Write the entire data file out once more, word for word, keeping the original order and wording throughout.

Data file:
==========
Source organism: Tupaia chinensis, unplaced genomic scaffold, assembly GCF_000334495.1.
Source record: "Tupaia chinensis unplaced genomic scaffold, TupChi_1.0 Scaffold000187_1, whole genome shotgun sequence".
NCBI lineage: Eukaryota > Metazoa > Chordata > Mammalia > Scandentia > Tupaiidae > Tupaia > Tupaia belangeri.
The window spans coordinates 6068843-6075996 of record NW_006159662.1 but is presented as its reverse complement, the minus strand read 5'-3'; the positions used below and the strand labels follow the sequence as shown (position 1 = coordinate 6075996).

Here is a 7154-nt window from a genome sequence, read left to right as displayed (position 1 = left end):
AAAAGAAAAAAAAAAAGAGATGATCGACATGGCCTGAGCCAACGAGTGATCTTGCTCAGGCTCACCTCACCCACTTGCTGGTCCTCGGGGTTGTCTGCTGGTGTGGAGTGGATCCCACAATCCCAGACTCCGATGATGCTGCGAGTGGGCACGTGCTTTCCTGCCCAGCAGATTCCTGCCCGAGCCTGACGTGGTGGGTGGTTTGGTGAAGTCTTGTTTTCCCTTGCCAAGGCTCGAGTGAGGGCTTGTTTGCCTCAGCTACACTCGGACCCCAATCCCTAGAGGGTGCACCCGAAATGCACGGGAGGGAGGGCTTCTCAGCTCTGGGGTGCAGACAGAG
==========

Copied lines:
Source organism: Tupaia chinensis, unplaced genomic scaffold, assembly GCF_000334495.1.
Source record: "Tupaia chinensis unplaced genomic scaffold, TupChi_1.0 Scaffold000187_1, whole genome shotgun sequence".
NCBI lineage: Eukaryota > Metazoa > Chordata > Mammalia > Scandentia > Tupaiidae > Tupaia > Tupaia belangeri.
The window spans coordinates 6068843-6075996 of record NW_006159662.1 but is presented as its reverse complement, the minus strand read 5'-3'; the positions used below and the strand labels follow the sequence as shown (position 1 = coordinate 6075996).

Here is a 7154-nt window from a genome sequence, read left to right as displayed (position 1 = left end):
AAAAGAAAAAAAAAAAGAGATGATCGACATGGCCTGAGCCAACGAGTGATCTTGCTCAGGCTCACCTCACCCACTTGCTGGTCCTCGGGGTTGTCTGCTGGTGTGGAGTGGATCCCACAATCCCAGACTCCGATGATGCTGCGAGTGGGCACGTGCTTTCCTGCCCAGCAGATTCCTGCCCGAGCCTGACGTGGTGGGTGGTTTGGTGAAGTCTTGTTTTCCCTTGCCAAGGCTCGAGTGAGGGCTTGTTTGCCTCAGCTACACTCGGACCCCAATCCCTAGAGGGTGCACCCGAAATGCACGGGAGGGAGGGCTTCTCAGCTCTGGGGTGCAGACAGAG